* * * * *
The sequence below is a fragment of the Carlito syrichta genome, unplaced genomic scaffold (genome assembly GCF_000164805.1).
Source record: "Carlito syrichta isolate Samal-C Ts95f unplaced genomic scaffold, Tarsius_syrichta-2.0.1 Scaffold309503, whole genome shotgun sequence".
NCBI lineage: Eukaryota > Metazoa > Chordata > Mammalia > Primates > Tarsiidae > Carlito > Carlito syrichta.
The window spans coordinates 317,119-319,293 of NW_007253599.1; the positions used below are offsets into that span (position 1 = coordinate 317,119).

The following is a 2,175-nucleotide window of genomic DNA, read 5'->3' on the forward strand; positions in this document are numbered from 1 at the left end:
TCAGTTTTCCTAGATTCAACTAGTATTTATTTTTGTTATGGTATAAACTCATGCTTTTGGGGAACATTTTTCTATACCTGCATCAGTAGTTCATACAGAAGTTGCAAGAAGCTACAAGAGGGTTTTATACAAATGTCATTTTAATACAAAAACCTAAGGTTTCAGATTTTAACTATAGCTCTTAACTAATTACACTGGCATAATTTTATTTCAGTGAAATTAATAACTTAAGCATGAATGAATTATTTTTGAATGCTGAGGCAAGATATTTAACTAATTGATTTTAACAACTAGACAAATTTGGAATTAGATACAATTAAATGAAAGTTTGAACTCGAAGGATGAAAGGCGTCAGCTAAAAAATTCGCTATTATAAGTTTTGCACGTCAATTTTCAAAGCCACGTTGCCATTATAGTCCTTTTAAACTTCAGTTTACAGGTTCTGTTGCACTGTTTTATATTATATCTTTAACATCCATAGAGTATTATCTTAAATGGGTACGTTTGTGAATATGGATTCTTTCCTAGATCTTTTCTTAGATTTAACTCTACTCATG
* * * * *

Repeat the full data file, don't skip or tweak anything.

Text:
The sequence below is a fragment of the Carlito syrichta genome, unplaced genomic scaffold (genome assembly GCF_000164805.1).
Source record: "Carlito syrichta isolate Samal-C Ts95f unplaced genomic scaffold, Tarsius_syrichta-2.0.1 Scaffold309503, whole genome shotgun sequence".
NCBI lineage: Eukaryota > Metazoa > Chordata > Mammalia > Primates > Tarsiidae > Carlito > Carlito syrichta.
The window spans coordinates 317,119-319,293 of NW_007253599.1; the positions used below are offsets into that span (position 1 = coordinate 317,119).

The following is a 2,175-nucleotide window of genomic DNA, read 5'->3' on the forward strand; positions in this document are numbered from 1 at the left end:
TCAGTTTTCCTAGATTCAACTAGTATTTATTTTTGTTATGGTATAAACTCATGCTTTTGGGGAACATTTTTCTATACCTGCATCAGTAGTTCATACAGAAGTTGCAAGAAGCTACAAGAGGGTTTTATACAAATGTCATTTTAATACAAAAACCTAAGGTTTCAGATTTTAACTATAGCTCTTAACTAATTACACTGGCATAATTTTATTTCAGTGAAATTAATAACTTAAGCATGAATGAATTATTTTTGAATGCTGAGGCAAGATATTTAACTAATTGATTTTAACAACTAGACAAATTTGGAATTAGATACAATTAAATGAAAGTTTGAACTCGAAGGATGAAAGGCGTCAGCTAAAAAATTCGCTATTATAAGTTTTGCACGTCAATTTTCAAAGCCACGTTGCCATTATAGTCCTTTTAAACTTCAGTTTACAGGTTCTGTTGCACTGTTTTATATTATATCTTTAACATCCATAGAGTATTATCTTAAATGGGTACGTTTGTGAATATGGATTCTTTCCTAGATCTTTTCTTAGATTTAACTCTACTCATG